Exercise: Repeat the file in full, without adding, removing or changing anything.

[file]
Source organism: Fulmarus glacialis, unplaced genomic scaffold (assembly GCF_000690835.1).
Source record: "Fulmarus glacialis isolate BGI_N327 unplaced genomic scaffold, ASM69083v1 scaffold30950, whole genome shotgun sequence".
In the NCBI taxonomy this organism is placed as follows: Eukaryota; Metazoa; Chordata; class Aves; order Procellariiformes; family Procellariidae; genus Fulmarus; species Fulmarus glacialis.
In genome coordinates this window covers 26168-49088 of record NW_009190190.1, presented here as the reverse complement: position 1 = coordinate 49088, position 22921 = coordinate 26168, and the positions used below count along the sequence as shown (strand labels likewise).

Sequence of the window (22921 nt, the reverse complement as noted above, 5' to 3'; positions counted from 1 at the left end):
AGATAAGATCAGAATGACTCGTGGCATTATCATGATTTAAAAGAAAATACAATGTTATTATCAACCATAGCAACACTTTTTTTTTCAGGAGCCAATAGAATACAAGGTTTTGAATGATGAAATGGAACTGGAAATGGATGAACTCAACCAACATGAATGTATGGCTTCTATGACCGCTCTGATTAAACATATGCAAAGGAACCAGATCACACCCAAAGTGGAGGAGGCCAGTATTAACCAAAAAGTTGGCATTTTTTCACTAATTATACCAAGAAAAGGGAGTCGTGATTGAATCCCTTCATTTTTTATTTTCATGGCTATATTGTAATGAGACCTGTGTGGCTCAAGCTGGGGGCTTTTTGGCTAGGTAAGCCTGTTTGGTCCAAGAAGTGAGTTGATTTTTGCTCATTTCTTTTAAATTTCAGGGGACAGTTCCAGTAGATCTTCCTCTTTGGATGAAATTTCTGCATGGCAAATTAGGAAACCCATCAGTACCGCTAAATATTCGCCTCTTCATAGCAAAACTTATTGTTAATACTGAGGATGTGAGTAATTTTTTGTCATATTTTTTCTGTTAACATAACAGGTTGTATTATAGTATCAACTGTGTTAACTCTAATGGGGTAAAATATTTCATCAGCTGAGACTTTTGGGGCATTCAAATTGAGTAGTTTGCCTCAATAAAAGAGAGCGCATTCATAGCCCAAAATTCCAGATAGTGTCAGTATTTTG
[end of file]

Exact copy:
Source organism: Fulmarus glacialis, unplaced genomic scaffold (assembly GCF_000690835.1).
Source record: "Fulmarus glacialis isolate BGI_N327 unplaced genomic scaffold, ASM69083v1 scaffold30950, whole genome shotgun sequence".
In the NCBI taxonomy this organism is placed as follows: Eukaryota; Metazoa; Chordata; class Aves; order Procellariiformes; family Procellariidae; genus Fulmarus; species Fulmarus glacialis.
In genome coordinates this window covers 26168-49088 of record NW_009190190.1, presented here as the reverse complement: position 1 = coordinate 49088, position 22921 = coordinate 26168, and the positions used below count along the sequence as shown (strand labels likewise).

Sequence of the window (22921 nt, the reverse complement as noted above, 5' to 3'; positions counted from 1 at the left end):
AGATAAGATCAGAATGACTCGTGGCATTATCATGATTTAAAAGAAAATACAATGTTATTATCAACCATAGCAACACTTTTTTTTTCAGGAGCCAATAGAATACAAGGTTTTGAATGATGAAATGGAACTGGAAATGGATGAACTCAACCAACATGAATGTATGGCTTCTATGACCGCTCTGATTAAACATATGCAAAGGAACCAGATCACACCCAAAGTGGAGGAGGCCAGTATTAACCAAAAAGTTGGCATTTTTTCACTAATTATACCAAGAAAAGGGAGTCGTGATTGAATCCCTTCATTTTTTATTTTCATGGCTATATTGTAATGAGACCTGTGTGGCTCAAGCTGGGGGCTTTTTGGCTAGGTAAGCCTGTTTGGTCCAAGAAGTGAGTTGATTTTTGCTCATTTCTTTTAAATTTCAGGGGACAGTTCCAGTAGATCTTCCTCTTTGGATGAAATTTCTGCATGGCAAATTAGGAAACCCATCAGTACCGCTAAATATTCGCCTCTTCATAGCAAAACTTATTGTTAATACTGAGGATGTGAGTAATTTTTTGTCATATTTTTTCTGTTAACATAACAGGTTGTATTATAGTATCAACTGTGTTAACTCTAATGGGGTAAAATATTTCATCAGCTGAGACTTTTGGGGCATTCAAATTGAGTAGTTTGCCTCAATAAAAGAGAGCGCATTCATAGCCCAAAATTCCAGATAGTGTCAGTATTTTG